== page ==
Dietary fish intake and plasma phospholipid n-3 polyunsaturated fatty acid concentrations in men and women in the European Prospective Investigation into Cancer-Norfolk United Kingdom cohort.

TitleDietary fish intake and plasma phospholipid n-3 polyunsaturated fatty acid concentrations in men and women in the European Prospective Investigation into Cancer-Norfolk United Kingdom cohort.
Publication TypeJournal Article
Year of Publication2006
AuthorsWelch, AA, Bingham, SA, Ive, J, Friesen, MD, Wareham, NJ, Riboli, E, Khaw, KT
JournalAm J Clin Nutr
Volume84
Issue6
Pagination1330-9
Date Published2006 Dec
ISSN0002-9165
KeywordsAdult, Aged, Animals, Cohort Studies, Coronary Disease, Diet, Diet Records, Diet Surveys, Dietary Supplements, Fatty Acids, Omega-3, Female, Fish Oils, Fishes, Food Habits, Great Britain, Humans, Male, Mental Recall, Middle Aged, Prospective Studies, Questionnaires, Risk Factors, Seafood, Sex Factors
Abstract

BACKGROUND: The n-3 polyunsaturated fatty acids (n-3 PUFAs) docosahexaenoic acid and eicosapentaenoic acid, found in fish and fish-oil supplements and also formed by conversion of alpha-linolenic acid in soy and rapeseed (canola) oils, are thought to have cardioprotective effects.

OBJECTIVE: Because the relative feasibility and measurement error of dietary methods varies, this study compared fish and fish-oil intakes obtained from 4 dietary methods with plasma n-3 PUFAs in men and women in a general population.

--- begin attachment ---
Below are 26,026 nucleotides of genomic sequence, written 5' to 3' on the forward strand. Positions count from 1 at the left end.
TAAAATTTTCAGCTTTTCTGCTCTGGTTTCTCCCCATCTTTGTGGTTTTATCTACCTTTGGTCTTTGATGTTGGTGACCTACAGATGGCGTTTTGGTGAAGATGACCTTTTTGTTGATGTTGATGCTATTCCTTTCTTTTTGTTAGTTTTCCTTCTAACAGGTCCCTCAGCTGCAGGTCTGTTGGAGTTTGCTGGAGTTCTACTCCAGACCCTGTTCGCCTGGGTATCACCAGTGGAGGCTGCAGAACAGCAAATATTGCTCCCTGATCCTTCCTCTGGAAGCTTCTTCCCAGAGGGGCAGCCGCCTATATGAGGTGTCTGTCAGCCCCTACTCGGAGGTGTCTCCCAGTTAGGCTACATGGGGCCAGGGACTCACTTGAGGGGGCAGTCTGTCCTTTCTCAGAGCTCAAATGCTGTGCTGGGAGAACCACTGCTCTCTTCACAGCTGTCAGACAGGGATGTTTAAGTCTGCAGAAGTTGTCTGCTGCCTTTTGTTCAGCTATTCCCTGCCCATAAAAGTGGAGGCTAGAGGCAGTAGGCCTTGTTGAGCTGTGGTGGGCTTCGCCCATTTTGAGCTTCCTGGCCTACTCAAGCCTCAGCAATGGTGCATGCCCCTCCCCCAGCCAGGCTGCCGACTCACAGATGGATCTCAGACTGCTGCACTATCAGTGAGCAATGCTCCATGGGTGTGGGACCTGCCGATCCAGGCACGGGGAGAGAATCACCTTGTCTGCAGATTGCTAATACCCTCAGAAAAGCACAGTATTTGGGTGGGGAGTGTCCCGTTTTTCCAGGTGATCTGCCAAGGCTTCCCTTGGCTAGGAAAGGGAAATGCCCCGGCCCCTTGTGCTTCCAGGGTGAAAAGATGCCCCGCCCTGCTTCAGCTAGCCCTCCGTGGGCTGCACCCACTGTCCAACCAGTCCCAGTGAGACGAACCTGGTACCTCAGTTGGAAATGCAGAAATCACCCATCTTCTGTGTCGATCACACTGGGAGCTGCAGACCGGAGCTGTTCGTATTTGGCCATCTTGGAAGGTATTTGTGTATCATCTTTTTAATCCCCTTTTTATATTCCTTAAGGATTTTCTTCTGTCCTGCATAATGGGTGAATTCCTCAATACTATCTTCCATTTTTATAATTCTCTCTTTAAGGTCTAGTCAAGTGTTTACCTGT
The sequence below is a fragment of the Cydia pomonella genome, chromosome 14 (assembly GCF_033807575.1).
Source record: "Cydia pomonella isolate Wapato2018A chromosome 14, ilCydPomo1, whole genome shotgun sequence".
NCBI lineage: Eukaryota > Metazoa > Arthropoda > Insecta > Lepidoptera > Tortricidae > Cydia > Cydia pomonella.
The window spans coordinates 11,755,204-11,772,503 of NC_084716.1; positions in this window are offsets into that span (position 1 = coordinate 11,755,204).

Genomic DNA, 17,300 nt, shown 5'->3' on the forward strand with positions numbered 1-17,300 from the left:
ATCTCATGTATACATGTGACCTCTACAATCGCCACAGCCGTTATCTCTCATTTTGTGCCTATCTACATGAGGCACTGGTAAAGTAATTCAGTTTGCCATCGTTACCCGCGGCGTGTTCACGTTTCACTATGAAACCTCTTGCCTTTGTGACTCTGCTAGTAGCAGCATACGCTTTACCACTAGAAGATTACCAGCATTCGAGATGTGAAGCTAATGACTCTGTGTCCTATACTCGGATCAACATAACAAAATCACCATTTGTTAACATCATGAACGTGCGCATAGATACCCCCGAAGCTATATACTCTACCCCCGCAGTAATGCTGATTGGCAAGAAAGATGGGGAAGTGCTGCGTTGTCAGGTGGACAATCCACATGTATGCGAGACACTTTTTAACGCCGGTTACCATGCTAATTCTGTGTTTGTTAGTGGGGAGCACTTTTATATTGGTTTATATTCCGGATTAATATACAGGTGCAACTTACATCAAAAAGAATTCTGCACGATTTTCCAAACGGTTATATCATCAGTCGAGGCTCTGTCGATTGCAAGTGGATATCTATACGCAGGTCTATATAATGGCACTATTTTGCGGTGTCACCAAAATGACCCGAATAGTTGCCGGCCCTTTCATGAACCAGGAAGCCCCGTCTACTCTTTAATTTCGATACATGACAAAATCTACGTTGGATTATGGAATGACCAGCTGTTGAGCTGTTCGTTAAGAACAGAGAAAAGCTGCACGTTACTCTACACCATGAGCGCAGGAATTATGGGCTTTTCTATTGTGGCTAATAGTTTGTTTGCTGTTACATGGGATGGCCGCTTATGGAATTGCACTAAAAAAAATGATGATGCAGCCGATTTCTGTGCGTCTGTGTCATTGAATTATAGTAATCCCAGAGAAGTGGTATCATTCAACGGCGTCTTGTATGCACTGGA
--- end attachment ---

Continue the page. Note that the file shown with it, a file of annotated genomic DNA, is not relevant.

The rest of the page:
DESIGN: The study participants were 4949 men and women aged 40-79 y from the European Prospective Investigation into Cancer-Norfolk United Kingdom cohort. Measurements of plasma phospholipid n-3 PUFA concentrations and fish intakes were made with the use of 4 dietary methods (food-frequency questionnaire, health and lifestyle questionnaire, 7-d diary, and first-day recall from the 7-d diary).

RESULTS: Amounts of fish consumed and relations with plasma phospholipid n-3 PUFAs were not substantially different between the 4 dietary methods. Plasma n-3 PUFA concentrations were significantly higher in women than in men, were 20% higher in fish-oil consumers than in non-fish-oil consumers, and were twice as high in fatty fish consumers as in total fish consumers. Only approximately 25% of the variation in plasma n-3 PUFA was explained by fish and fish-oil consumption.

CONCLUSIONS: This large study found no substantial differences between dietary methods and observed clear sex differences in plasma n-3 PUFAs. Because variation in n-3 PUFA was only partially determined by fish and fish-oil consumption, this could explain the inconsistent results of observational and intervention studies on coronary artery disease protection.

Alternate JournalAm. J. Clin. Nutr.
Citation Key2116
PubMed ID17158413
Grant ListG0401527 / / Medical Research Council / United Kingdom
MC_U106179471 / / Medical Research Council / United Kingdom
/ / Wellcome Trust / United Kingdom